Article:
This is why Peter exclaimed to Christ, "Lord, we have given up everything to follow you." So, even though salvation is a free gift of God, there is a cost to following Christ, in fact, it is a price He demands we pay.

In Hebrews 11:24-25 we have the synopsis of Moses life which finishes with "choosing rather to be mistreated with the people of God, that to enjoy the fleeting pleasures of sin."

Yes, you have to be willing to give up your sin, not that you won't sin again, but that Christ is more precious to you than sin's pleasures.

Morris

Morris Brooks said...

Oops, I meant to address to a helmet.

mb

a helmet said...

M.B.,

Thanks for answering,

"Grace demands no price," does not hold water biblically.

I could as well say, "grace is without works, or else is is not grace by definition". This, I think, is biblical according to Rom 11,6 - "If by grace then no more by works, for else grace is no more grace".

Grace that is mixed with works in the sense that the works function as a price for grace, is no grace at all. Grace is completely for free or else it is not real grace.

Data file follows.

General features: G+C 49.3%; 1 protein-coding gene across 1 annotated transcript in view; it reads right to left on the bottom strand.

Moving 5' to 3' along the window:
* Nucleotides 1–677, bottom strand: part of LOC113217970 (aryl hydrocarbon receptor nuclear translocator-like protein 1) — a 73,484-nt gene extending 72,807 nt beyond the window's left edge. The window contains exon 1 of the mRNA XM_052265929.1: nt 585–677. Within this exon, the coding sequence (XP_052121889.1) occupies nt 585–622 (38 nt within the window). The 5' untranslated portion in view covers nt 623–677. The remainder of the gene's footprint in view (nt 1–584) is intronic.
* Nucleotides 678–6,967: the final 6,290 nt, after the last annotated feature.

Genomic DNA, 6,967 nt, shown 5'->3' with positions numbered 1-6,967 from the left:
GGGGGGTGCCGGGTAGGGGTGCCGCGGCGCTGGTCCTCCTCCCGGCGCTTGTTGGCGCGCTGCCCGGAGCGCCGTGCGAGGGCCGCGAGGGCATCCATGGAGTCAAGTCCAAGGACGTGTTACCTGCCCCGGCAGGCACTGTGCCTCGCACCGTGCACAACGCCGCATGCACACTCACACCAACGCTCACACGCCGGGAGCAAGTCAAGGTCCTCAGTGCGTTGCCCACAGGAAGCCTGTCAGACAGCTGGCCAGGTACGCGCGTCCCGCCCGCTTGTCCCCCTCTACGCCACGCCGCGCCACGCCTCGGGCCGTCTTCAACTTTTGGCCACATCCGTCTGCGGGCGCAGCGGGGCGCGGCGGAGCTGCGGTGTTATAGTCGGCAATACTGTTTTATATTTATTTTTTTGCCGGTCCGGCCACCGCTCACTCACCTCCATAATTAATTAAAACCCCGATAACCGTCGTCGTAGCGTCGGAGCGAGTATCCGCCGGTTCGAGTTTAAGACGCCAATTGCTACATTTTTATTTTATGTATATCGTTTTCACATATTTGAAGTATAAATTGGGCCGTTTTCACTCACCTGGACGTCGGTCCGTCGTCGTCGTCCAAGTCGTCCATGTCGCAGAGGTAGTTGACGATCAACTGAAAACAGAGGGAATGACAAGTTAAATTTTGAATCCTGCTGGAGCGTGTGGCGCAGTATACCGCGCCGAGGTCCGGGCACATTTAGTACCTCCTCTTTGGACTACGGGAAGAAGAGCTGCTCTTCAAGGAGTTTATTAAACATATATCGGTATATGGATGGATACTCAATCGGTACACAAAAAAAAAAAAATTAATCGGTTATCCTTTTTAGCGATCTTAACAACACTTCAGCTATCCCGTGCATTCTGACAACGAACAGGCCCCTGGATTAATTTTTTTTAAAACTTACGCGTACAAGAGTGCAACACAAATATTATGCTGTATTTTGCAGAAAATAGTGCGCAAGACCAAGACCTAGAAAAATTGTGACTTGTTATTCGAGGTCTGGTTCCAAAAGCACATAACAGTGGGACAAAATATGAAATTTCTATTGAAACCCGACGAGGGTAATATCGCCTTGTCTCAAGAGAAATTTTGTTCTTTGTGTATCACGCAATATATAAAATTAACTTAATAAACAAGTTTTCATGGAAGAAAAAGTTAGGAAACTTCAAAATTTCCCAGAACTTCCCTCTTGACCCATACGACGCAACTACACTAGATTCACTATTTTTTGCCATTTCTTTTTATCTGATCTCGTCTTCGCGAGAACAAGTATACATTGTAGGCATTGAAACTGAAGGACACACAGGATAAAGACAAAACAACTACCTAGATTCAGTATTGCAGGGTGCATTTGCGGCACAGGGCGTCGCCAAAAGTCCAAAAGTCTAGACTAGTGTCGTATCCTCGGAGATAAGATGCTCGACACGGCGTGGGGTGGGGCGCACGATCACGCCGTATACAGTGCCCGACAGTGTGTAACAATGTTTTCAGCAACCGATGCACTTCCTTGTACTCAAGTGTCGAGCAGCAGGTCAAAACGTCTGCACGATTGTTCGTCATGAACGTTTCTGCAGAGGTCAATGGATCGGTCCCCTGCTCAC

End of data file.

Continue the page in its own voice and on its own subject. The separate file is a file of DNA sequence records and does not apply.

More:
In Luke 14:25-33 that if we don't hate our own family and even our own life we can not be His disciples. We are told that unless we bear our own cross and come after him we can not be His disciple. He then goes on to tell us to count the cost with examples to illustrate what He means. He finishes this section with the admonition that any one who does not renounce all that he has cannot be His disciple.


This reminds me of the gospel according to the Book of Mormon which says
"if your deny yourselves of all ungodliness...then his grace is sufficient for you" which establishes a works + grace gospel. This is clearly contrary to the most fundamental protestant understanding of grace! Note, there is a pre-easter era of Jesus' ministry and a post-easter era. Surely the gospel of grace could only be realized after Jesus' completed mission. All of his pre-easter teachings must be understood in light of his glorious completed work after his entire mission was accredited by God by the resurrection.

Honestly: grace demands no price! Such is heretical.

Grace is absolutely free. It is the starting point! There is no requirement for grace. This is the core protestant doctrine.

Yes, you have to be willing to give up your sin, not that you won't sin again, but that Christ is more precious to you than sin's pleasures.